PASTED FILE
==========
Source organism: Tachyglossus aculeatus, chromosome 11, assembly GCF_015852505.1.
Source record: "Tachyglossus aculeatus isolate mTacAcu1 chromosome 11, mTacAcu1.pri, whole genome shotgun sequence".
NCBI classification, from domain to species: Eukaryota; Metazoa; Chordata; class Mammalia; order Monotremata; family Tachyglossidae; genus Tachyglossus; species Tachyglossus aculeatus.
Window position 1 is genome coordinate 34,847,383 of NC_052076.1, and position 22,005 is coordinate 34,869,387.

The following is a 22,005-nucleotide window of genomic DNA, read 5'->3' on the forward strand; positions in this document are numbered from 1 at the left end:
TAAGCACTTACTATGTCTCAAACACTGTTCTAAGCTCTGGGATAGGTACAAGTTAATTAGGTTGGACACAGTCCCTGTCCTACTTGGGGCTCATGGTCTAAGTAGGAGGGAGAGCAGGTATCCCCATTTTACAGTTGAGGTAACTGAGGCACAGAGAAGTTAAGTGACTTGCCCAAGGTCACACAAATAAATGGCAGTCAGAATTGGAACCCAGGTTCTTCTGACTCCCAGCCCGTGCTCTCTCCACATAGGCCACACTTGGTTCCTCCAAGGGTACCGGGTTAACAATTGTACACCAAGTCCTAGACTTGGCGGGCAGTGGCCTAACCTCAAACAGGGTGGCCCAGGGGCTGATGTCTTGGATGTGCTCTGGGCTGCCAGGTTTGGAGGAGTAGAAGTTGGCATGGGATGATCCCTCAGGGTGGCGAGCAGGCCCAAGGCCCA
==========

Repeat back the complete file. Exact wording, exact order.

Source organism: Tachyglossus aculeatus, chromosome 11, assembly GCF_015852505.1.
Source record: "Tachyglossus aculeatus isolate mTacAcu1 chromosome 11, mTacAcu1.pri, whole genome shotgun sequence".
NCBI classification, from domain to species: Eukaryota; Metazoa; Chordata; class Mammalia; order Monotremata; family Tachyglossidae; genus Tachyglossus; species Tachyglossus aculeatus.
Window position 1 is genome coordinate 34,847,383 of NC_052076.1, and position 22,005 is coordinate 34,869,387.

The following is a 22,005-nucleotide window of genomic DNA, read 5'->3' on the forward strand; positions in this document are numbered from 1 at the left end:
TAAGCACTTACTATGTCTCAAACACTGTTCTAAGCTCTGGGATAGGTACAAGTTAATTAGGTTGGACACAGTCCCTGTCCTACTTGGGGCTCATGGTCTAAGTAGGAGGGAGAGCAGGTATCCCCATTTTACAGTTGAGGTAACTGAGGCACAGAGAAGTTAAGTGACTTGCCCAAGGTCACACAAATAAATGGCAGTCAGAATTGGAACCCAGGTTCTTCTGACTCCCAGCCCGTGCTCTCTCCACATAGGCCACACTTGGTTCCTCCAAGGGTACCGGGTTAACAATTGTACACCAAGTCCTAGACTTGGCGGGCAGTGGCCTAACCTCAAACAGGGTGGCCCAGGGGCTGATGTCTTGGATGTGCTCTGGGCTGCCAGGTTTGGAGGAGTAGAAGTTGGCATGGGATGATCCCTCAGGGTGGCGAGCAGGCCCAAGGCCCA